As I teach digital marketing to students across industries, questions tend to come up that prompt further discussion. Among the most common questions I get: should I focus on paid or organic (unpaid) strategies?
Most often, a question of this variety comes up when I discuss either social media or search engine marketing. Regardless of emphasis, they typically require a very similar answer. In short, both paid and unpaid marketing tactics have a distinct place in your larger strategy. The longer answer requires a closer understanding of each option, both in a search and a social media context.
The Basics of Paid vs. Organic Marketing
It always makes sense to start with the basics. Whether we’re talking about search or social, one thing is clear: you spend money for paid efforts, and typically get fast results. On the other hand, organic only takes time and effort, but will take longer to implement. When it’s running smoothly, though, it can result in immense success. Let’s break down the basics of each on a more detailed level.
Paid Marketing is a Testing Ground
Paid marketing in both search and social media can be set up within minutes. You put your keywords, audience targeting, and content in the market, and the ads start running.
At the same time, the marketing is also dependent on your funding. The results come in as long as you spend the money. Depending on your industry, that can be costly; for some Google keywords, you have to spend more than $50 for every single click.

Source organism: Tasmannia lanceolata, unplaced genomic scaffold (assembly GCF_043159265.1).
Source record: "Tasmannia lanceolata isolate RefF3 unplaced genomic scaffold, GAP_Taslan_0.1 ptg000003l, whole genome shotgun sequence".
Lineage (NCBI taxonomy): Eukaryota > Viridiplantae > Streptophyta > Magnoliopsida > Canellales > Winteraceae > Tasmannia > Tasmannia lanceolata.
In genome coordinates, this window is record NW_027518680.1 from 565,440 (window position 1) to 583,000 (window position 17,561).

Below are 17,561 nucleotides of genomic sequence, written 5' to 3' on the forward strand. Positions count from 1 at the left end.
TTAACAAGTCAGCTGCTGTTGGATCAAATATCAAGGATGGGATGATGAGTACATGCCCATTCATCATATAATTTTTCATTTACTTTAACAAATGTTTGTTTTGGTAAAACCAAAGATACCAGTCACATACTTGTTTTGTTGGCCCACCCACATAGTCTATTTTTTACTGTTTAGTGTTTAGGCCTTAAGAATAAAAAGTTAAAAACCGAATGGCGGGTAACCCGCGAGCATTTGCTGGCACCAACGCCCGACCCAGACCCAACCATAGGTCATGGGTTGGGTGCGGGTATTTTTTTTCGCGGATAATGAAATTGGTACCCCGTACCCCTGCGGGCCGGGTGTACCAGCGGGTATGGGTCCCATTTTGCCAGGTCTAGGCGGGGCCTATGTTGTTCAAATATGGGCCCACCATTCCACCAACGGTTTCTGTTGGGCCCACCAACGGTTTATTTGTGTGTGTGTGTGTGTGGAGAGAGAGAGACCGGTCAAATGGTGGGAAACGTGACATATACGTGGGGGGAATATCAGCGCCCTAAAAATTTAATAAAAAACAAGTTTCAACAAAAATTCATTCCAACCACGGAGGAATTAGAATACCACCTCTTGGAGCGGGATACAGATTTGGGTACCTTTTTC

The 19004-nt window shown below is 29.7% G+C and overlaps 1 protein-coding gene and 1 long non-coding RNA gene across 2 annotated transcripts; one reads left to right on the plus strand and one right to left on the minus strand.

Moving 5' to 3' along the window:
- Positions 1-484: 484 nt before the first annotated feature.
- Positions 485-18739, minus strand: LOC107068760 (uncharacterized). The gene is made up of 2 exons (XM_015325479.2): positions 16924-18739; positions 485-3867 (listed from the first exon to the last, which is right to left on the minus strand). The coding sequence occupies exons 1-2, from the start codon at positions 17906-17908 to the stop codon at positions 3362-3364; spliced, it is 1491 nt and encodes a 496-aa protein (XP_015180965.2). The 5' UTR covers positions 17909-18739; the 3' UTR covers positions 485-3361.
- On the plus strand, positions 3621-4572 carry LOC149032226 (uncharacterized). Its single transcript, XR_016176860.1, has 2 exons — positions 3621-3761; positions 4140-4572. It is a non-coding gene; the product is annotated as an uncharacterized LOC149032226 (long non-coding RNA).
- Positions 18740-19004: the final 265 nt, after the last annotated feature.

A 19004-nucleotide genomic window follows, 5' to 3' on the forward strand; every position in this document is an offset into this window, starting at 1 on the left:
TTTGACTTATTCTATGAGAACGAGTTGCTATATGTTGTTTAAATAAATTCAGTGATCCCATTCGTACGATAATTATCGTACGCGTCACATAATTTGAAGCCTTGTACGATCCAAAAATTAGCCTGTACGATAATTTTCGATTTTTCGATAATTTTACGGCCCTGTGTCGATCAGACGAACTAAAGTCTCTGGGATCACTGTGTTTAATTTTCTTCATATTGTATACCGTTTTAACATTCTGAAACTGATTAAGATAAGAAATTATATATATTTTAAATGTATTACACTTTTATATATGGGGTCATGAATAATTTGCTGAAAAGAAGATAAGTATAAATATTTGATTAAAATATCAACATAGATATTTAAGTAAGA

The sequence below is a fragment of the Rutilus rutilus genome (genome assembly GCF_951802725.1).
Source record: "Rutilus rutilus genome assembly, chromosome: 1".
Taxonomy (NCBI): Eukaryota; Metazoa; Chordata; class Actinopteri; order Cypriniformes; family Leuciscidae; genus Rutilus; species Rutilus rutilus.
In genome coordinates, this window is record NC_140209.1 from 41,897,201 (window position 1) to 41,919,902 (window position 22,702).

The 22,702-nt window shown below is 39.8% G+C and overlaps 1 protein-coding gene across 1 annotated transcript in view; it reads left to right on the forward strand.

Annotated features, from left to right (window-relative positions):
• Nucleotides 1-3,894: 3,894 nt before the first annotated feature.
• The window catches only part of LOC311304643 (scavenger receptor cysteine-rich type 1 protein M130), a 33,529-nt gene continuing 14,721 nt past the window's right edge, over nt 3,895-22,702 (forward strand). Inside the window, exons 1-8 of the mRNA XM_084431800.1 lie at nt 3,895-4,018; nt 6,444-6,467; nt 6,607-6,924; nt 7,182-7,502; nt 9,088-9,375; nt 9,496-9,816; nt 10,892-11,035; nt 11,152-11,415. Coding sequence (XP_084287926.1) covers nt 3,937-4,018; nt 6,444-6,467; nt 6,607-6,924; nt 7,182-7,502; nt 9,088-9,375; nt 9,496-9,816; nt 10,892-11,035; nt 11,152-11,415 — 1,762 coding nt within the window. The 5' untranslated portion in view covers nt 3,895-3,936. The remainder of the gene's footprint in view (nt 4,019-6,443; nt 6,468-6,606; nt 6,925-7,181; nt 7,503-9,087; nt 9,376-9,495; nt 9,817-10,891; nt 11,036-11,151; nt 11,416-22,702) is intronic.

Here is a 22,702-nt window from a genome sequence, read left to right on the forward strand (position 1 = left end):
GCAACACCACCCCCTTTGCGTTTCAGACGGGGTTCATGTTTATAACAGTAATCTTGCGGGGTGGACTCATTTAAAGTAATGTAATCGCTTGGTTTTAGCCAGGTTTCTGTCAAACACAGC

When you turn off your paid ads, the results stop coming in. You lose the leads, traffic, and revenue that you may have come to depend on. A sole focus on this strategy, therefore, is not sustainable.
It can, however, become a testing ground. Learn what works, and what doesn’t, as you turn your focus to your organic efforts.
Organic Marketing is Sustainable
Organic marketing in both search and social is slower. It takes significant time, efforts, and consistency. In most industries, for example, you will need months to build up a social media audience or tangibly improve your search results page placement on relevant keywords.
When you get it right, the results are significant. Once you place long-tail keywords on the first page of Google, you can see exponential improvements in traffic from that placement. The resulting benefits can last months and even years.